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Intel Corp. has historically found chief executive officers within the company, which allowed the firm to develop a unique corporate culture and ensure smooth transitions of the top management. However, in a bid to find a replacement to Paul Otellini, who plans to retire in May this year, the chipmaker hired a head-hunting firm.

The world’s largest maker of microprocessors hired Spencer Stuart & Associates, leading privately held, global executive search firm, in a bid to find a replacement for the current chief exec, a clear signal that the board of directors could not pick up the candidate from inside the company that would satisfy all the requirements. Internal candidates will still be considered, according to the chipmaker.

“No candidate has the inside track, and the board will be equally looking at internal and external candidates. The decision process will be the same for all of them. A board would not be fulfilling its responsibilities if it did not seek insight on talent available inside and outside the company,” said Laura Anderson, a spokeswoman for Intel.

Potential internal successors to Paul Otellini include chief operating officer Brian Krzanich, chief financial officer Stacy Smith and software head Renee James, according to two other people, who asked not to be named because the search is private, reports Bloomberg news-agency. All three potential candidates are now executive vice presidents of Intel.

Intel, founded in 1968, has never filled its top post with an executive from outside. Historically, Intel tried to choose executives with either engineering or marketing backgrounds to run the company, but nowadays the situation is somewhat tougher as Intel is facing a strategic inflection point of the PC market. The demand is shifting towards mobile devices these days, which requires engineering, execution and marketing expertise to run the company.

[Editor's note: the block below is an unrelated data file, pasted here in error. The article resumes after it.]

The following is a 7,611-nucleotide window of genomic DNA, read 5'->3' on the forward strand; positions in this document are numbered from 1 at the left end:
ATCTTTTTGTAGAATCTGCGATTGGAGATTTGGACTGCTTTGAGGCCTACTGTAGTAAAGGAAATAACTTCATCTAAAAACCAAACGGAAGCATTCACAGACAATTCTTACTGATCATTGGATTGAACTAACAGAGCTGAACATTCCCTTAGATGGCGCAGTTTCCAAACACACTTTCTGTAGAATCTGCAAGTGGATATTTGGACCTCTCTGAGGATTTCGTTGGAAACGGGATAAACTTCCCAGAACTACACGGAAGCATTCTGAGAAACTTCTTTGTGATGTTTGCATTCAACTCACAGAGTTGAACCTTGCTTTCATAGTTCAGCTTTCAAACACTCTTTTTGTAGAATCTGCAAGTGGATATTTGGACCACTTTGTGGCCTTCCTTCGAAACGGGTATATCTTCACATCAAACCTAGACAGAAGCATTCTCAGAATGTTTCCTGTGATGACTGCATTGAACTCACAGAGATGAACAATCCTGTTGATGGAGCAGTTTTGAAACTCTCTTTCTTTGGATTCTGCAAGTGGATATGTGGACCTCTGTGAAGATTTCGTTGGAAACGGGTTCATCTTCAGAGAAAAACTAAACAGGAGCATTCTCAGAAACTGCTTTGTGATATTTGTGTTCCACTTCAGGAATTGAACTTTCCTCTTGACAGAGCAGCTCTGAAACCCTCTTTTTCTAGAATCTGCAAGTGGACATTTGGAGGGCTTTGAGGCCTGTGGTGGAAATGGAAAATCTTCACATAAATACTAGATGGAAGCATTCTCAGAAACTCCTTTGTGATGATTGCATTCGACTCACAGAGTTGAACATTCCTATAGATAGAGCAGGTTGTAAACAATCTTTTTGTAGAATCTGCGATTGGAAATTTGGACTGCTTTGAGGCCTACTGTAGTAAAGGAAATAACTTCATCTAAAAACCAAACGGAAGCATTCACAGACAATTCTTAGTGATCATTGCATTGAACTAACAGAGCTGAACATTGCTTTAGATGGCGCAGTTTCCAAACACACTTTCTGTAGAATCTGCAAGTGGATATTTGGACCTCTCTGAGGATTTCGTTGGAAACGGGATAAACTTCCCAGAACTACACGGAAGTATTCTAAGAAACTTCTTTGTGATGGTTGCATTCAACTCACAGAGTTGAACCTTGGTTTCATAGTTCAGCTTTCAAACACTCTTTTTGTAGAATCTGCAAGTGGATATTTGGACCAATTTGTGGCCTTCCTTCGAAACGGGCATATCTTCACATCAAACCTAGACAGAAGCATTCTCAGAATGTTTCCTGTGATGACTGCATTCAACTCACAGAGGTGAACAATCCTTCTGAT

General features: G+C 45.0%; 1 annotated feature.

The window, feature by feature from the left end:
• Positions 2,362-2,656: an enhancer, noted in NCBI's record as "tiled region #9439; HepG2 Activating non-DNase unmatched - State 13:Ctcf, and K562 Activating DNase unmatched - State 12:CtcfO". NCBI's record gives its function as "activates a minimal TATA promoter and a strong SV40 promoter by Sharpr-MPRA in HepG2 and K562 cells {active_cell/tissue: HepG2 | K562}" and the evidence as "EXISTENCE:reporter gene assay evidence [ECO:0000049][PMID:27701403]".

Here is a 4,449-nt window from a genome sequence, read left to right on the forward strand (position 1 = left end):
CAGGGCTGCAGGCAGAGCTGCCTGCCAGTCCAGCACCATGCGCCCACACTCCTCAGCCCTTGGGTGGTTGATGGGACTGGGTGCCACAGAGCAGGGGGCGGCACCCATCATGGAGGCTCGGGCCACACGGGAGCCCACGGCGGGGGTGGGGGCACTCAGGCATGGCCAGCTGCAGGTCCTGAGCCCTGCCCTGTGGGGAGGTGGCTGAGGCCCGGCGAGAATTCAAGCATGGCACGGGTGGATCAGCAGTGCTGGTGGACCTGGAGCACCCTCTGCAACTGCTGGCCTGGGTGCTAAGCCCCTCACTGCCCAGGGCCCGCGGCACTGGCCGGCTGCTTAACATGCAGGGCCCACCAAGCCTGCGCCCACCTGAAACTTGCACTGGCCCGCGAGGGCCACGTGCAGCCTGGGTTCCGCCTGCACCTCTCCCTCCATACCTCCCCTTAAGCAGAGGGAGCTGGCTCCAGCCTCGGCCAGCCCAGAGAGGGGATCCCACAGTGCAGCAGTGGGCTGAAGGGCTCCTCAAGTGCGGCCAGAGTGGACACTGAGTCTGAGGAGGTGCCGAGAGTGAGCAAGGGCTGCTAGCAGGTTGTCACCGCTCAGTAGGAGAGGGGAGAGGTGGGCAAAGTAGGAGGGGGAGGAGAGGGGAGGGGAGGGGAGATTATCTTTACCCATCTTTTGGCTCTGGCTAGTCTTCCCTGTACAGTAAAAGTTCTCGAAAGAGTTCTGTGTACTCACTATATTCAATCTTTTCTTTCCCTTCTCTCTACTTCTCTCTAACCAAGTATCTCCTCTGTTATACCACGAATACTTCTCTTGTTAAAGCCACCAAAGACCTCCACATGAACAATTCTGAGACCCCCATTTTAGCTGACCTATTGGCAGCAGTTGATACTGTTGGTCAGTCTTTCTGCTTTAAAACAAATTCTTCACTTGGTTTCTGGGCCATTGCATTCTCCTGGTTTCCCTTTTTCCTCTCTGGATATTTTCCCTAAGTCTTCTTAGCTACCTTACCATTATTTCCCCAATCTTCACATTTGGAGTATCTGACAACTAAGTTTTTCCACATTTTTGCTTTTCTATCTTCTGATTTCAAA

Tags: Intel, Business


Comments currently: 4
Discussion started: 02/13/13 05:00:08 PM
Latest comment: 02/14/13 09:05:36 PM
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Well i guess it was inevitable that they had to screw something up soon. Intel has been doing so well for quite a while now, and then they do this?

Well, if we´re lucky they will screw up just enough to let AMD become more competitive again. I can hope at least... ^_^
3 0 [Posted by: DIREWOLF75  | Date: 02/13/13 05:00:08 PM]
- collapse thread

I agree. This does not bode well for Intel if they go through with it.
0 0 [Posted by: lol123  | Date: 02/14/13 07:29:23 AM]

Intel, founded in 1968, has never filled its top post with an executive from outside.

That worked so well when the last CEO handed over the mobile market to ARM on a silver platter.
0 0 [Posted by: Randomguy  | Date: 02/14/13 04:24:39 PM]

It's going to be someone internal that gets the job. Intel has a very heavy bias towards "time served" in giving out promotions, which is really obvious if you look at the hiring dates of people at different levels. Group leader/manager is around 10 years service. One above that is 15 years. One above that is around 20...which is about the VP level. Senior VP 25 years. CEO around 30 years. It's like clockwork.

My guess is that the headhunting firm is just so they can say to investors that they looked everywhere.
0 0 [Posted by: AnonymousGuy  | Date: 02/14/13 09:05:36 PM]


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